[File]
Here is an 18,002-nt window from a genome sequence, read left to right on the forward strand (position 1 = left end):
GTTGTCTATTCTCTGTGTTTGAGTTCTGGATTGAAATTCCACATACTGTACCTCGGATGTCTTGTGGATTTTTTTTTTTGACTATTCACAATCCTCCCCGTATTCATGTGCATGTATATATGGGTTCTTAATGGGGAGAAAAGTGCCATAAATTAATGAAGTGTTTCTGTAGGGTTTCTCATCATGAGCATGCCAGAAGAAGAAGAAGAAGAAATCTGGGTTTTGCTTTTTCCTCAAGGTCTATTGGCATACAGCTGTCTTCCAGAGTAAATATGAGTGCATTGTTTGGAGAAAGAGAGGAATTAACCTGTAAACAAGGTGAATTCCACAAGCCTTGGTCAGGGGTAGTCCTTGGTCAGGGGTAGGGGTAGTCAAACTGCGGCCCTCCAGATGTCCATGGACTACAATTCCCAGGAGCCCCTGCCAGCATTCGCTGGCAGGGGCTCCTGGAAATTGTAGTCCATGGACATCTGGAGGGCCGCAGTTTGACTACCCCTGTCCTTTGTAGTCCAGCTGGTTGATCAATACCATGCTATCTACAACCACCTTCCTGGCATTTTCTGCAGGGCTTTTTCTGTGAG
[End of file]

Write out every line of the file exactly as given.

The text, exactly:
Here is an 18,002-nt window from a genome sequence, read left to right on the forward strand (position 1 = left end):
GTTGTCTATTCTCTGTGTTTGAGTTCTGGATTGAAATTCCACATACTGTACCTCGGATGTCTTGTGGATTTTTTTTTTTGACTATTCACAATCCTCCCCGTATTCATGTGCATGTATATATGGGTTCTTAATGGGGAGAAAAGTGCCATAAATTAATGAAGTGTTTCTGTAGGGTTTCTCATCATGAGCATGCCAGAAGAAGAAGAAGAAGAAATCTGGGTTTTGCTTTTTCCTCAAGGTCTATTGGCATACAGCTGTCTTCCAGAGTAAATATGAGTGCATTGTTTGGAGAAAGAGAGGAATTAACCTGTAAACAAGGTGAATTCCACAAGCCTTGGTCAGGGGTAGTCCTTGGTCAGGGGTAGGGGTAGTCAAACTGCGGCCCTCCAGATGTCCATGGACTACAATTCCCAGGAGCCCCTGCCAGCATTCGCTGGCAGGGGCTCCTGGAAATTGTAGTCCATGGACATCTGGAGGGCCGCAGTTTGACTACCCCTGTCCTTTGTAGTCCAGCTGGTTGATCAATACCATGCTATCTACAACCACCTTCCTGGCATTTTCTGCAGGGCTTTTTCTGTGAG